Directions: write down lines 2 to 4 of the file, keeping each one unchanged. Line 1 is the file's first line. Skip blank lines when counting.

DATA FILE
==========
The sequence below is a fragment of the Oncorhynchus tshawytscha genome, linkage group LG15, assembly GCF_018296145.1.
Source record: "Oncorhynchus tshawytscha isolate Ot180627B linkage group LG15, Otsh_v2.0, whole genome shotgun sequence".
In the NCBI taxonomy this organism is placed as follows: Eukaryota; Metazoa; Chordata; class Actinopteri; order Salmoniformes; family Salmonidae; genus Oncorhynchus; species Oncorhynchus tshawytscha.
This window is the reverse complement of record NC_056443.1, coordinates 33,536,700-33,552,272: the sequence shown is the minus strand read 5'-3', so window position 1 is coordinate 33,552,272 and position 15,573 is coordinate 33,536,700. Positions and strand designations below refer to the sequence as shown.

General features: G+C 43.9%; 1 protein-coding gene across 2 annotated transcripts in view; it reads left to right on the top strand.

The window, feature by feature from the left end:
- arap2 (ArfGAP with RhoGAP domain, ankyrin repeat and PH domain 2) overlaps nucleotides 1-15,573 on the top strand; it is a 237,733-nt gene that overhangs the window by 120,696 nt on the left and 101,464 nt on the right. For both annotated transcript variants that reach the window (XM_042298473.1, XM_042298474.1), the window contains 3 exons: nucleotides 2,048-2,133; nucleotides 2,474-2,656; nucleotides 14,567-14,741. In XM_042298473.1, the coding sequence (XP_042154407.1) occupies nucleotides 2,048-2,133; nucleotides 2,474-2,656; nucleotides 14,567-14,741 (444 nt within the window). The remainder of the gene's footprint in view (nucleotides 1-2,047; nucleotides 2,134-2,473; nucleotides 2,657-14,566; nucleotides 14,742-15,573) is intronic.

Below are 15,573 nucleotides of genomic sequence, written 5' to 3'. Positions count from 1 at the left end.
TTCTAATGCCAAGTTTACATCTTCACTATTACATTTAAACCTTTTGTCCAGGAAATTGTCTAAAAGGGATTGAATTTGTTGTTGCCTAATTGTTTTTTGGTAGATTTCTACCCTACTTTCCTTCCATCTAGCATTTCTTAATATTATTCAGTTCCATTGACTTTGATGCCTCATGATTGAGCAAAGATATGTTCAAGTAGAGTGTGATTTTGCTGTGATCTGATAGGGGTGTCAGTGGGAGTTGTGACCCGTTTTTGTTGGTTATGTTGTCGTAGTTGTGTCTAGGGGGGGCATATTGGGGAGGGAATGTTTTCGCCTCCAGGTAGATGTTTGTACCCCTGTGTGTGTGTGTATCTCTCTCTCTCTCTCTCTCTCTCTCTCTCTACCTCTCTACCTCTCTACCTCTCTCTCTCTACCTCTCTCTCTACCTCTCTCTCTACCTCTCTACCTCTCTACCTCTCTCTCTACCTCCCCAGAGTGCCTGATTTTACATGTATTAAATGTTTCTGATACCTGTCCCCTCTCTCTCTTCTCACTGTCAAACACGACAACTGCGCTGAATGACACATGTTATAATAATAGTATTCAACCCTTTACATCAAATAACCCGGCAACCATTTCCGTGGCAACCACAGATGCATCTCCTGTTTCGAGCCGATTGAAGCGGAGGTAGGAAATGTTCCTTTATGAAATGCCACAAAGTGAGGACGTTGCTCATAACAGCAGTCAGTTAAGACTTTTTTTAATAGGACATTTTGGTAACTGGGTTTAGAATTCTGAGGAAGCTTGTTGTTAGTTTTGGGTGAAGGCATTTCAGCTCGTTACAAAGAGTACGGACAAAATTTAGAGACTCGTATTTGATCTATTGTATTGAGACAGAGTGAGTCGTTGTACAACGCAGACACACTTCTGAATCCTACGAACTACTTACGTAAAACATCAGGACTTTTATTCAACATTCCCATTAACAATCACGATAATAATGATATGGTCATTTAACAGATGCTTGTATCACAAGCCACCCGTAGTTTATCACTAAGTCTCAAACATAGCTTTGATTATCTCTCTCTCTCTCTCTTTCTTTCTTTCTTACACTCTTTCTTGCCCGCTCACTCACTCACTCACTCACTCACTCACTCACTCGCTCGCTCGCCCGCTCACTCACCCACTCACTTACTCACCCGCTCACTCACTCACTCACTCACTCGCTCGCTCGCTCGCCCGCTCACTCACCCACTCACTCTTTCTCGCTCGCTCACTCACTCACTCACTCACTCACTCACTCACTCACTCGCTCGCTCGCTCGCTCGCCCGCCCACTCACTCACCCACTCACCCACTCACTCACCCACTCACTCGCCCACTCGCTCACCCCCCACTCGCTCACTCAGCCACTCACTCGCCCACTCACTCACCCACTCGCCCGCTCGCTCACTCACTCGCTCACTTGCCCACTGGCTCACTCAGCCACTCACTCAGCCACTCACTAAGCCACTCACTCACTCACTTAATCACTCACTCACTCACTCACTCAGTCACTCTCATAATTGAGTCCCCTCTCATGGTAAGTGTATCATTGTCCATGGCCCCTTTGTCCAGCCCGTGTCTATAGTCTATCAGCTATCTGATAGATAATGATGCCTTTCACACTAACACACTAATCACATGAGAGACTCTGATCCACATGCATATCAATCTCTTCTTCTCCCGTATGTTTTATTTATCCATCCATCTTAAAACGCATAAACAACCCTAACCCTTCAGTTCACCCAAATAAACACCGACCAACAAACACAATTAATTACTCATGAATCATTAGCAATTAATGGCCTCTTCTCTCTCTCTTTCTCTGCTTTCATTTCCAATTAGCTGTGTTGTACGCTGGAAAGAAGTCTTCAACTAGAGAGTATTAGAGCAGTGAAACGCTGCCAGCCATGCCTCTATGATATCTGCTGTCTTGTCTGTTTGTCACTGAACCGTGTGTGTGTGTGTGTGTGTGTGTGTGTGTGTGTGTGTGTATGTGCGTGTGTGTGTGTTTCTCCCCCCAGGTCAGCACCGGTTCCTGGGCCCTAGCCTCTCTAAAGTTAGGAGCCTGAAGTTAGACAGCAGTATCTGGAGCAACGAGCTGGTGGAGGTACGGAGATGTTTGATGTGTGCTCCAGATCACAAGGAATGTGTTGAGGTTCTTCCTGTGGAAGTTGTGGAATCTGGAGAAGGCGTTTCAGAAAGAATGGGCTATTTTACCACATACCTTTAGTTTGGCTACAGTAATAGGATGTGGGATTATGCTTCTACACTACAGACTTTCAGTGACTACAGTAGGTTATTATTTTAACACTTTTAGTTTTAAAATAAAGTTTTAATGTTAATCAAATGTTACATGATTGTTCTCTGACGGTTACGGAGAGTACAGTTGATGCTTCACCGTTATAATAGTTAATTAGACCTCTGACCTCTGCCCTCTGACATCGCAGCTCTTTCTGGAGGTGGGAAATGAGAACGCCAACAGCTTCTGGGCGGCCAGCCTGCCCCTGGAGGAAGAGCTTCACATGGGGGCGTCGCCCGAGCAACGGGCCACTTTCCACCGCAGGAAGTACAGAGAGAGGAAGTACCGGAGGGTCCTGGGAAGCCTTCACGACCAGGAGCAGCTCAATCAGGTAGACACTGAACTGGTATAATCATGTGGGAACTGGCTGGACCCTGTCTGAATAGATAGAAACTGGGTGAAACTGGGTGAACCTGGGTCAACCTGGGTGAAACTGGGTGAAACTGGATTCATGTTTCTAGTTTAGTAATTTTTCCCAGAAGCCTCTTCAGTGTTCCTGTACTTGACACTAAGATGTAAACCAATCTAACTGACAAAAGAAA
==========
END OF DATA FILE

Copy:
Source record: "Oncorhynchus tshawytscha isolate Ot180627B linkage group LG15, Otsh_v2.0, whole genome shotgun sequence".
In the NCBI taxonomy this organism is placed as follows: Eukaryota; Metazoa; Chordata; class Actinopteri; order Salmoniformes; family Salmonidae; genus Oncorhynchus; species Oncorhynchus tshawytscha.
This window is the reverse complement of record NC_056443.1, coordinates 33,536,700-33,552,272: the sequence shown is the minus strand read 5'-3', so window position 1 is coordinate 33,552,272 and position 15,573 is coordinate 33,536,700. Positions and strand designations below refer to the sequence as shown.